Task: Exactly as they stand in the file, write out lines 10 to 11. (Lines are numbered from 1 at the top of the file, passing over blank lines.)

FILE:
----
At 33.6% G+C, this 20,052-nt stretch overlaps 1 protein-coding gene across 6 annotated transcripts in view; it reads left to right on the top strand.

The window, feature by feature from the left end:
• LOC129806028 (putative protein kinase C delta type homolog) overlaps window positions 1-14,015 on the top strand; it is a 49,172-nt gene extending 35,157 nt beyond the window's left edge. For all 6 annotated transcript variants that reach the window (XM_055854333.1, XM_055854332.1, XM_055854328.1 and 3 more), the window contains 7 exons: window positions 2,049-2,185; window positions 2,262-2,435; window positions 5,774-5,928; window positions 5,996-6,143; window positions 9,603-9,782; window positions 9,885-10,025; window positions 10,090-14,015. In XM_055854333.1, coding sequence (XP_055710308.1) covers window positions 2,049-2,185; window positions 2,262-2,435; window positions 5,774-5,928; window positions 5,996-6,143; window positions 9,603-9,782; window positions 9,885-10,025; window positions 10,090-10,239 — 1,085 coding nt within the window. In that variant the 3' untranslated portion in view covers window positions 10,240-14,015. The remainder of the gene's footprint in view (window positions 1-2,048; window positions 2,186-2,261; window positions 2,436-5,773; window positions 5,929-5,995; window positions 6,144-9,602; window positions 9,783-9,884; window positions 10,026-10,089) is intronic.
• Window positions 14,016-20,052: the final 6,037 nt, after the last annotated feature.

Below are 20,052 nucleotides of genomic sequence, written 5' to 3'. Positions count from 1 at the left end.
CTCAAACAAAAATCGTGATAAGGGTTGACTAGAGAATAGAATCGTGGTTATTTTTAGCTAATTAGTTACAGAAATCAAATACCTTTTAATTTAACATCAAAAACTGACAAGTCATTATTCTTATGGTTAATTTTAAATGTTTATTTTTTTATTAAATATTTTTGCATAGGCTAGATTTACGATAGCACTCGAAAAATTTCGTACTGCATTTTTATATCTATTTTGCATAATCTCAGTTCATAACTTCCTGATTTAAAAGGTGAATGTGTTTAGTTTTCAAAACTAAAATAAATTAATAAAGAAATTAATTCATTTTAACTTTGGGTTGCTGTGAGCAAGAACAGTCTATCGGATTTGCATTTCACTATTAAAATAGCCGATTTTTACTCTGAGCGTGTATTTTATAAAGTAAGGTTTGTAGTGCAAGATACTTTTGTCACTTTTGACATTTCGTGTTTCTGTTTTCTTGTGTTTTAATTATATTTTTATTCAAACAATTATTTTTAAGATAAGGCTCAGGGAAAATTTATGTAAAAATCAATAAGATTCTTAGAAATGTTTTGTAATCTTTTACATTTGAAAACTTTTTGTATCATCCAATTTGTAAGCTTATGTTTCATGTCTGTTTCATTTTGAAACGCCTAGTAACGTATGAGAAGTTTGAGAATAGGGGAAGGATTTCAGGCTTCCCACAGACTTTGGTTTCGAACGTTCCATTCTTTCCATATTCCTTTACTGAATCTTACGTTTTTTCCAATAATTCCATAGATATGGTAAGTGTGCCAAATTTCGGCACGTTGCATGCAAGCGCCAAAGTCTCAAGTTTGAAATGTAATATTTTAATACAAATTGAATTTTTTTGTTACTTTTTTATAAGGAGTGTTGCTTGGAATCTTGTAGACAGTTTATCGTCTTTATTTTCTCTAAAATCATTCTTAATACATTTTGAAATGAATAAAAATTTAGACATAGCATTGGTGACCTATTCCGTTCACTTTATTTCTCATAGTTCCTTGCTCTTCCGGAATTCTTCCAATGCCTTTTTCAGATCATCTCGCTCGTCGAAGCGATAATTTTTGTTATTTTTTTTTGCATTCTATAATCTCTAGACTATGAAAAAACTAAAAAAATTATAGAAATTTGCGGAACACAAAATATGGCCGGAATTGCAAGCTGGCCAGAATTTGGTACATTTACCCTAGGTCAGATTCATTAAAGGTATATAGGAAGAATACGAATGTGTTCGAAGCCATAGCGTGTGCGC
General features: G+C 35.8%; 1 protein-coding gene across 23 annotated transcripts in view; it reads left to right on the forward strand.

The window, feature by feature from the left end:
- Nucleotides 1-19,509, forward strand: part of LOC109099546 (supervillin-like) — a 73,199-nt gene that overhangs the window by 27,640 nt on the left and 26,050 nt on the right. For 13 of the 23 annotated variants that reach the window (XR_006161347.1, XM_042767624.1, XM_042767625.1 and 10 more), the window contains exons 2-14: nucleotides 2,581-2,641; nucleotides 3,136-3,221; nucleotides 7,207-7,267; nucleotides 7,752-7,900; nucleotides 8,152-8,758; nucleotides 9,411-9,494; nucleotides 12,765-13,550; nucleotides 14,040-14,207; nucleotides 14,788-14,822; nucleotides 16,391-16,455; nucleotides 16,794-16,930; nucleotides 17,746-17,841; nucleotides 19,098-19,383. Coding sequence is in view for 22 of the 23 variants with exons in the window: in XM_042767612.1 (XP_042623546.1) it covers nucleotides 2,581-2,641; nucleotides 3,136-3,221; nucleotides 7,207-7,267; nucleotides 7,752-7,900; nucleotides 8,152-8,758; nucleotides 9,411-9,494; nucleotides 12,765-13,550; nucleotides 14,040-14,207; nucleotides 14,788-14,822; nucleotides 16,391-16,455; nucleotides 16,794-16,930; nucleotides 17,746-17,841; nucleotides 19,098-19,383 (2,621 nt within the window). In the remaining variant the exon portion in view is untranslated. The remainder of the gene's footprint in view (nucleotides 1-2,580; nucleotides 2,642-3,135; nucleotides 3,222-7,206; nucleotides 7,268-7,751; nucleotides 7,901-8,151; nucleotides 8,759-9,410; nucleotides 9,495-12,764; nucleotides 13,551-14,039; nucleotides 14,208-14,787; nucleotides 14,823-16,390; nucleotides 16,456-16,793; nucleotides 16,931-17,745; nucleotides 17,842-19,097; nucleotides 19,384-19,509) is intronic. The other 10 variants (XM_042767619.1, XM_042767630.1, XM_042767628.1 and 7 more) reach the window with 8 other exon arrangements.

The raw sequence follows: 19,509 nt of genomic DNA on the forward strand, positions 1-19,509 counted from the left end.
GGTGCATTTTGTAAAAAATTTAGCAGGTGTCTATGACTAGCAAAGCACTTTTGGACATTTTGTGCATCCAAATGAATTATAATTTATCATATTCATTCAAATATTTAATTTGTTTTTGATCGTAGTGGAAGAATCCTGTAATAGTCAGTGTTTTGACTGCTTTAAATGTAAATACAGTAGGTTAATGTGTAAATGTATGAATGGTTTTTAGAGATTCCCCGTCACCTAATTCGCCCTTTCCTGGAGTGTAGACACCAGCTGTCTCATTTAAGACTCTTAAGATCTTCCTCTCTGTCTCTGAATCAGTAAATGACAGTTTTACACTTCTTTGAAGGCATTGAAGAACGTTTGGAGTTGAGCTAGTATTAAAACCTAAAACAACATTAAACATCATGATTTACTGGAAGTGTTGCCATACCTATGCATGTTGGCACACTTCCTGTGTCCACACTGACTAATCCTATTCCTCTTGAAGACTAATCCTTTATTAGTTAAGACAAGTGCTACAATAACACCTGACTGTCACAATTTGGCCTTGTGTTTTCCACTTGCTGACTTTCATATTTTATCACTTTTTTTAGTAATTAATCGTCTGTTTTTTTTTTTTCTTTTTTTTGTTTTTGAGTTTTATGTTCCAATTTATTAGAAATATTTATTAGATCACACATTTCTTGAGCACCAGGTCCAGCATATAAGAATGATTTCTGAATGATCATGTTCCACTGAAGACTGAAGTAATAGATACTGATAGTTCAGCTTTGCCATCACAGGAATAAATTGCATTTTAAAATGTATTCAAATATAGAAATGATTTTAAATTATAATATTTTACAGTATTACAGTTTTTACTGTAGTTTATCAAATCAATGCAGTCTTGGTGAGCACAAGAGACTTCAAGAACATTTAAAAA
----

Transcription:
The raw sequence follows: 19,509 nt of genomic DNA on the forward strand, positions 1-19,509 counted from the left end.
GGTGCATTTTGTAAAAAATTTAGCAGGTGTCTATGACTAGCAAAGCACTTTTGGACATTTTGTGCATCCAAATGAATTATAATTTATCATATTCATTCAAATATTTAATTTGTTTTTGATCGTAGTGGAAGAATCCTGTAATAGTCAGTGTTTTGACTGCTTTAAATGTAAATACAGTAGGTTAATGTGTAAATGTATGAATGGTTTTTAGAGATTCCCCGTCACCTAATTCGCCCTTTCCTGGAGTGTAGACACCAGCTGTCTCATTTAAGACTCTTAAGATCTTCCTCTCTGTCTCTGAATCAGTAAATGACAGTTTTACACTTCTTTGAAGGCATTGAAGAACGTTTGGAGTTGAGCTAGTATTAAAACCTAAAACAACATTAAACATCATGATTTACTGGAAGTGTTGCCATACCTATGCATGTTGGCACACTTCCTGTGTCCACACTGACTAATCCTATTCCTCTTGAAGACTAATCCTTTATTAGTTAAGACAAGTGCTACAATAACACCTGACTGTCACAATTTGGCCTTGTGTTTTCCACTTGCTGACTTTCATATTTTATCACTTTTTTTAGTAATTAATCGTCTGTTTTTTTTTTTTCTTTTTTTTGTTTTTGAGTTTTATGTTCCAATTTATTAGAAATATTTATTAGATCACACATTTCTTGAGCACCAGGTCCAGCATATAAGAATGATTTCTGAATGATCATGTTCCACTGAAGACTGAAGTAATAGATACTGATAGTTCAGCTTTGCCATCACAGGAATAAATTGCATTTTAAAATGTATTCAAATATAGAAATGATTTTAAATTATAATATTTTACAGTATTACAGTTTTTACTGTAGTTTATCAAATCAATGCAGTCTTGGTGAGCACAAGAGACTTCAAGAACATTTAAAAA